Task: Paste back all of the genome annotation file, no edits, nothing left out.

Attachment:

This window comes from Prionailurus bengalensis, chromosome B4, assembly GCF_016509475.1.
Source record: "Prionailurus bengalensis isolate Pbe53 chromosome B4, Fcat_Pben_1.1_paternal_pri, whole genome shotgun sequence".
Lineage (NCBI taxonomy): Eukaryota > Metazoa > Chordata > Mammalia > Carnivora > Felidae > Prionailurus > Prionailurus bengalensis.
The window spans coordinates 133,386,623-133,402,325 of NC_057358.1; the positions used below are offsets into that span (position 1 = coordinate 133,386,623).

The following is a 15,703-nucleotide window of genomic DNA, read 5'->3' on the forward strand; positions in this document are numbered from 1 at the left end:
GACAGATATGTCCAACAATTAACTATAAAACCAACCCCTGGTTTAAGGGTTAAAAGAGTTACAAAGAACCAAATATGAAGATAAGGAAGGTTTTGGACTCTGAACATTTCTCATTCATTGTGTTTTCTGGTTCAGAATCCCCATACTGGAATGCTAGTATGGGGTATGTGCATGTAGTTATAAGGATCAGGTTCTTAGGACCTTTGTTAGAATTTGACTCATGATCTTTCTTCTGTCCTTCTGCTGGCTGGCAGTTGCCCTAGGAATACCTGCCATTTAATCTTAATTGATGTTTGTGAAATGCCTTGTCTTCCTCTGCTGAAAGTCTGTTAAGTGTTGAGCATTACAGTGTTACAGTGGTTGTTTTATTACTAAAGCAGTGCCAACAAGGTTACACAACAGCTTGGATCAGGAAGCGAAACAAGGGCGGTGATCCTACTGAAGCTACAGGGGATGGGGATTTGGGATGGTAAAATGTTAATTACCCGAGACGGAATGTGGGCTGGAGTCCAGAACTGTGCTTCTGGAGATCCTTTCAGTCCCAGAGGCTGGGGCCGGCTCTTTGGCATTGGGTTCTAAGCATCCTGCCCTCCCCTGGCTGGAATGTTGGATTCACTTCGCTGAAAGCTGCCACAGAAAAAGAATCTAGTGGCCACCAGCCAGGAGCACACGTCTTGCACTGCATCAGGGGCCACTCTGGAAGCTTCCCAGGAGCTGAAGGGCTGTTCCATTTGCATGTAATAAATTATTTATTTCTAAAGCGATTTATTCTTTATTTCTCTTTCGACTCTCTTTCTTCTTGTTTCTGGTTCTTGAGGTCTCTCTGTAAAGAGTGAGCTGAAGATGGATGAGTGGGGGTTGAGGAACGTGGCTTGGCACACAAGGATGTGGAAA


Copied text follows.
This window comes from Prionailurus bengalensis, chromosome B4, assembly GCF_016509475.1.
Source record: "Prionailurus bengalensis isolate Pbe53 chromosome B4, Fcat_Pben_1.1_paternal_pri, whole genome shotgun sequence".
Lineage (NCBI taxonomy): Eukaryota > Metazoa > Chordata > Mammalia > Carnivora > Felidae > Prionailurus > Prionailurus bengalensis.
The window spans coordinates 133,386,623-133,402,325 of NC_057358.1; the positions used below are offsets into that span (position 1 = coordinate 133,386,623).

The following is a 15,703-nucleotide window of genomic DNA, read 5'->3' on the forward strand; positions in this document are numbered from 1 at the left end:
GACAGATATGTCCAACAATTAACTATAAAACCAACCCCTGGTTTAAGGGTTAAAAGAGTTACAAAGAACCAAATATGAAGATAAGGAAGGTTTTGGACTCTGAACATTTCTCATTCATTGTGTTTTCTGGTTCAGAATCCCCATACTGGAATGCTAGTATGGGGTATGTGCATGTAGTTATAAGGATCAGGTTCTTAGGACCTTTGTTAGAATTTGACTCATGATCTTTCTTCTGTCCTTCTGCTGGCTGGCAGTTGCCCTAGGAATACCTGCCATTTAATCTTAATTGATGTTTGTGAAATGCCTTGTCTTCCTCTGCTGAAAGTCTGTTAAGTGTTGAGCATTACAGTGTTACAGTGGTTGTTTTATTACTAAAGCAGTGCCAACAAGGTTACACAACAGCTTGGATCAGGAAGCGAAACAAGGGCGGTGATCCTACTGAAGCTACAGGGGATGGGGATTTGGGATGGTAAAATGTTAATTACCCGAGACGGAATGTGGGCTGGAGTCCAGAACTGTGCTTCTGGAGATCCTTTCAGTCCCAGAGGCTGGGGCCGGCTCTTTGGCATTGGGTTCTAAGCATCCTGCCCTCCCCTGGCTGGAATGTTGGATTCACTTCGCTGAAAGCTGCCACAGAAAAAGAATCTAGTGGCCACCAGCCAGGAGCACACGTCTTGCACTGCATCAGGGGCCACTCTGGAAGCTTCCCAGGAGCTGAAGGGCTGTTCCATTTGCATGTAATAAATTATTTATTTCTAAAGCGATTTATTCTTTATTTCTCTTTCGACTCTCTTTCTTCTTGTTTCTGGTTCTTGAGGTCTCTCTGTAAAGAGTGAGCTGAAGATGGATGAGTGGGGGTTGAGGAACGTGGCTTGGCACACAAGGATGTGGAAA